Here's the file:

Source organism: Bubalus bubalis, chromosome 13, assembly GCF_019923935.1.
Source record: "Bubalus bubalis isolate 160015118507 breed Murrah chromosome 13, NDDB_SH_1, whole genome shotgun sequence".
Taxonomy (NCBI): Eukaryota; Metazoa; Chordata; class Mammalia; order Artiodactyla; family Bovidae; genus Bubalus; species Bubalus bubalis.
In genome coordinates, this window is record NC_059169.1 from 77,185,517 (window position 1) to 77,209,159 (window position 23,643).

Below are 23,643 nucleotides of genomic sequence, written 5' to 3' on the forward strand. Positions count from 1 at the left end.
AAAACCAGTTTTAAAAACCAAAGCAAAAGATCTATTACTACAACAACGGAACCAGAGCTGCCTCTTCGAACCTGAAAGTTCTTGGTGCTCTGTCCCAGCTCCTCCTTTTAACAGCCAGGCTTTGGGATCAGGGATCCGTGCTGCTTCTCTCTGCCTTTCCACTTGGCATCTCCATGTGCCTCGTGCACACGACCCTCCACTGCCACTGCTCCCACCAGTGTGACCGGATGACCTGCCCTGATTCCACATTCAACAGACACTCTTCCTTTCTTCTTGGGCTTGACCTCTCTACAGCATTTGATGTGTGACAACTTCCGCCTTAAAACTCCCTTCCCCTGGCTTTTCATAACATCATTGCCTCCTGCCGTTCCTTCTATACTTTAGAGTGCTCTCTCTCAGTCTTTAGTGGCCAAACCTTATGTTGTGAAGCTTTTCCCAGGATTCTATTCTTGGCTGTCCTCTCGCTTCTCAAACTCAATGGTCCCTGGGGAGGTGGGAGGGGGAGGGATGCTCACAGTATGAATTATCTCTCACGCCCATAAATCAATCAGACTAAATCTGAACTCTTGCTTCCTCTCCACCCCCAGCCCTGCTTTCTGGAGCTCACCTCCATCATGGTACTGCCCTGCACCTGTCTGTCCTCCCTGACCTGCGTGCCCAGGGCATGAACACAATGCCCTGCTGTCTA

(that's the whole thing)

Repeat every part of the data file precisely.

Source organism: Bubalus bubalis, chromosome 13, assembly GCF_019923935.1.
Source record: "Bubalus bubalis isolate 160015118507 breed Murrah chromosome 13, NDDB_SH_1, whole genome shotgun sequence".
Taxonomy (NCBI): Eukaryota; Metazoa; Chordata; class Mammalia; order Artiodactyla; family Bovidae; genus Bubalus; species Bubalus bubalis.
In genome coordinates, this window is record NC_059169.1 from 77,185,517 (window position 1) to 77,209,159 (window position 23,643).

Below are 23,643 nucleotides of genomic sequence, written 5' to 3' on the forward strand. Positions count from 1 at the left end.
AAAACCAGTTTTAAAAACCAAAGCAAAAGATCTATTACTACAACAACGGAACCAGAGCTGCCTCTTCGAACCTGAAAGTTCTTGGTGCTCTGTCCCAGCTCCTCCTTTTAACAGCCAGGCTTTGGGATCAGGGATCCGTGCTGCTTCTCTCTGCCTTTCCACTTGGCATCTCCATGTGCCTCGTGCACACGACCCTCCACTGCCACTGCTCCCACCAGTGTGACCGGATGACCTGCCCTGATTCCACATTCAACAGACACTCTTCCTTTCTTCTTGGGCTTGACCTCTCTACAGCATTTGATGTGTGACAACTTCCGCCTTAAAACTCCCTTCCCCTGGCTTTTCATAACATCATTGCCTCCTGCCGTTCCTTCTATACTTTAGAGTGCTCTCTCTCAGTCTTTAGTGGCCAAACCTTATGTTGTGAAGCTTTTCCCAGGATTCTATTCTTGGCTGTCCTCTCGCTTCTCAAACTCAATGGTCCCTGGGGAGGTGGGAGGGGGAGGGATGCTCACAGTATGAATTATCTCTCACGCCCATAAATCAATCAGACTAAATCTGAACTCTTGCTTCCTCTCCACCCCCAGCCCTGCTTTCTGGAGCTCACCTCCATCATGGTACTGCCCTGCACCTGTCTGTCCTCCCTGACCTGCGTGCCCAGGGCATGAACACAATGCCCTGCTGTCTA